Kashmir Politics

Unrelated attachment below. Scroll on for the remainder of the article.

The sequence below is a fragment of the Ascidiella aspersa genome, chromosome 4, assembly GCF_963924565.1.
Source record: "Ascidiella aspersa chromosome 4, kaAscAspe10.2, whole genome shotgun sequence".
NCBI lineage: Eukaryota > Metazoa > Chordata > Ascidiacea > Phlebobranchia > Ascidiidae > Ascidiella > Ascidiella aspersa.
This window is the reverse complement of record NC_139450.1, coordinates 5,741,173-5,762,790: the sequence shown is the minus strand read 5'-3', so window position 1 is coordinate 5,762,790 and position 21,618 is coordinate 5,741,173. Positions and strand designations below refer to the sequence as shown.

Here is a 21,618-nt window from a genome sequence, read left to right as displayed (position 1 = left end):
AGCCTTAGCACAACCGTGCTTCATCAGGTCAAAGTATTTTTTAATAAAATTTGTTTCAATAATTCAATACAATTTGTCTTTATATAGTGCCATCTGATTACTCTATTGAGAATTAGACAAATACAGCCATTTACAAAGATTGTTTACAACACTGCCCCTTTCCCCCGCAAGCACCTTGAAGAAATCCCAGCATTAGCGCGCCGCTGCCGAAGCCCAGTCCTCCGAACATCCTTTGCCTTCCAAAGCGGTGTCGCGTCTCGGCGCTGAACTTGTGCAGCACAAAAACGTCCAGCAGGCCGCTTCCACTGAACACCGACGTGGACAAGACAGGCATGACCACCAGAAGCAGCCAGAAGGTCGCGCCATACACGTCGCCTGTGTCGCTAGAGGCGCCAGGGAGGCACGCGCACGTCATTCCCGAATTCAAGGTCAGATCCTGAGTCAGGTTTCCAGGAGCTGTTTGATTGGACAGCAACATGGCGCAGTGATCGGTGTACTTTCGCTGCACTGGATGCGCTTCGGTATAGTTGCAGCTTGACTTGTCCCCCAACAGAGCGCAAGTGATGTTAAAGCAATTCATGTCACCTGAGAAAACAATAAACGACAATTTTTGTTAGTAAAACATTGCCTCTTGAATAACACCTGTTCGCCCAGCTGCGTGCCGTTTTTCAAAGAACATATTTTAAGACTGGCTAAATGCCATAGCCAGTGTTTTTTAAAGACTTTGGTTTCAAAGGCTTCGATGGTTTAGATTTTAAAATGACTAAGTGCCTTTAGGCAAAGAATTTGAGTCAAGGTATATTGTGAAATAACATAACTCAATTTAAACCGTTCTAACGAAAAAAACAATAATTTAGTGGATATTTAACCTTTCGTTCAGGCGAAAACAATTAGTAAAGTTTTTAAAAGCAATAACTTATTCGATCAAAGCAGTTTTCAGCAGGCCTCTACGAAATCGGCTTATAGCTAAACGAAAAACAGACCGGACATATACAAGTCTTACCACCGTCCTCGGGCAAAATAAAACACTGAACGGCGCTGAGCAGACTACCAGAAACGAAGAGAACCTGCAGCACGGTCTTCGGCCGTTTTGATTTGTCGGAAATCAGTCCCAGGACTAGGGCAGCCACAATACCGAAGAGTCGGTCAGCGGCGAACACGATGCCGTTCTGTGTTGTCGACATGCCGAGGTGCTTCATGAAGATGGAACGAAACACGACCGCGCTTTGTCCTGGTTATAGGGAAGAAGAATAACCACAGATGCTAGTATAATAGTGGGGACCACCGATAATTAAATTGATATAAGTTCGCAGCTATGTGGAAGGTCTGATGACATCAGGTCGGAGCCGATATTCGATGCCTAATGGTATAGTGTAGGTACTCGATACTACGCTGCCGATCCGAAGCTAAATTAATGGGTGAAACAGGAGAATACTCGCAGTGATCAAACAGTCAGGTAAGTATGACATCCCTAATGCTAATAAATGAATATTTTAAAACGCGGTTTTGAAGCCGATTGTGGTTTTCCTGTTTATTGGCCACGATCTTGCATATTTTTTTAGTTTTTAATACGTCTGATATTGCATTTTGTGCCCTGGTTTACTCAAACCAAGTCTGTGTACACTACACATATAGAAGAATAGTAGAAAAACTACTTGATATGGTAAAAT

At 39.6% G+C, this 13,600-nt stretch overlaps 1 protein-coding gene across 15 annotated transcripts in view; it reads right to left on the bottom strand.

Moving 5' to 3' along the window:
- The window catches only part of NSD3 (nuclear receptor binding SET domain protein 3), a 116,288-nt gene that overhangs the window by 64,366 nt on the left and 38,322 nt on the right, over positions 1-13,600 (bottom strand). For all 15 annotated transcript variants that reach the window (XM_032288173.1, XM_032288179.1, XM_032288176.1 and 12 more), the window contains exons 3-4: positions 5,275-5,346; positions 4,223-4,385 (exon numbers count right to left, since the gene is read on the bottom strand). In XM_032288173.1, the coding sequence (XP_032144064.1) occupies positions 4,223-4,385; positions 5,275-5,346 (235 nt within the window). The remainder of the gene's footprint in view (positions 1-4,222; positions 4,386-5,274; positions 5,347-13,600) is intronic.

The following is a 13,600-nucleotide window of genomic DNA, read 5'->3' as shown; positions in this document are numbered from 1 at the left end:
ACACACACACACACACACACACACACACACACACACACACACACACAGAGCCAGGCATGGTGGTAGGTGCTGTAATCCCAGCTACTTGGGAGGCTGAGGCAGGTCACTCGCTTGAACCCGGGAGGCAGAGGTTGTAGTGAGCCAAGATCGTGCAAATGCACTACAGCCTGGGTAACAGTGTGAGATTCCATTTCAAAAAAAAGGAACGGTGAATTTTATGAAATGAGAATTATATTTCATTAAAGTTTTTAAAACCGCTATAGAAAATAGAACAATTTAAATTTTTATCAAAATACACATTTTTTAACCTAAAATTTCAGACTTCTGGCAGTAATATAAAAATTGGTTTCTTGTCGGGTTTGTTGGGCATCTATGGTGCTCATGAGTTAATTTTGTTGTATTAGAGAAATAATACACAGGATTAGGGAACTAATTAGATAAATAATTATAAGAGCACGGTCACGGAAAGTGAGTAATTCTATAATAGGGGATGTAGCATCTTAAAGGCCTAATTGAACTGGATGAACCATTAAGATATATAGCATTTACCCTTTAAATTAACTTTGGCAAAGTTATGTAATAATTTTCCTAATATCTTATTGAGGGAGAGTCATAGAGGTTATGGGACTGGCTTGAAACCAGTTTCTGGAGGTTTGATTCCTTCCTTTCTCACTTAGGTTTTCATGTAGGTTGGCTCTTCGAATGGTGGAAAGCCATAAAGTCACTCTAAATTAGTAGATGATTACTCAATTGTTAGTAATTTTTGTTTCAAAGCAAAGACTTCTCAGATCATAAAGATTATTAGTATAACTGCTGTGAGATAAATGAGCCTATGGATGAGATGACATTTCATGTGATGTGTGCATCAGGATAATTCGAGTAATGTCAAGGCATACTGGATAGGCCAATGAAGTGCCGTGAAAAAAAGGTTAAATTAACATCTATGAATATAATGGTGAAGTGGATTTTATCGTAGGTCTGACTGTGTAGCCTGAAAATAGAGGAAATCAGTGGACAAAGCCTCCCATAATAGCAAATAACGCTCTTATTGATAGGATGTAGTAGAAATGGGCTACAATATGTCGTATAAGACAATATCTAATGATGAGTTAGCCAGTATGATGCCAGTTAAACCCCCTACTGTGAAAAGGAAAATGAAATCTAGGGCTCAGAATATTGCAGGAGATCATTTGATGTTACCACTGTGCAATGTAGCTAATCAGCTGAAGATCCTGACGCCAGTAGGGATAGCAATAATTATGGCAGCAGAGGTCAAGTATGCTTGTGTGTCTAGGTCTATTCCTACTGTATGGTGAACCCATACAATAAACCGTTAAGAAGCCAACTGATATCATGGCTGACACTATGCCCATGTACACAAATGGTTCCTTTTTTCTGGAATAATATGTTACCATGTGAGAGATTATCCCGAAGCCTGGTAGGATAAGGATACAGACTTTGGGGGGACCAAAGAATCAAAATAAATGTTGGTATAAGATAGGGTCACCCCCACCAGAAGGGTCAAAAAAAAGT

At the dawn of independence, the Maharaja of Jammu and Kashmir dithered over the choice of acceding either to India or Pakistan. He negotiated 'Standstill Agreements' with both the countries. While India rejected the proposal, Pakistan accepted it. However, Pakistan soon encouraged a series of border clashes which led to a situation where troops numbering about 9000 were spread all over the state in small pockets. Having accomplished this, Pakistan then sent hordes of tribals (Afridis/ Pakhtoons) and its regular soldiers equipped with modern weapons to invade Jammu and Kashmir on 22 October 1947. The invaders overwhelmed the state troops and within 5 days, they were knocking at the gates of Srinagar, leaving behind a trail of death and destruction. Meanwhile, the Maharaja requested the Government of India (24 October 1947) to accept the accession of the state to India asking for military assistance to drive out the invaders. The Government of India accepted (26 October 1947) the accession of the state of Jammu & Kashmir to the Union of India and dispatched (27 October 1947) airborne troops to defend Kashmir. While accepting the accession, the Government of India unilaterally offered to refer the matter relating to the future of the State to its people.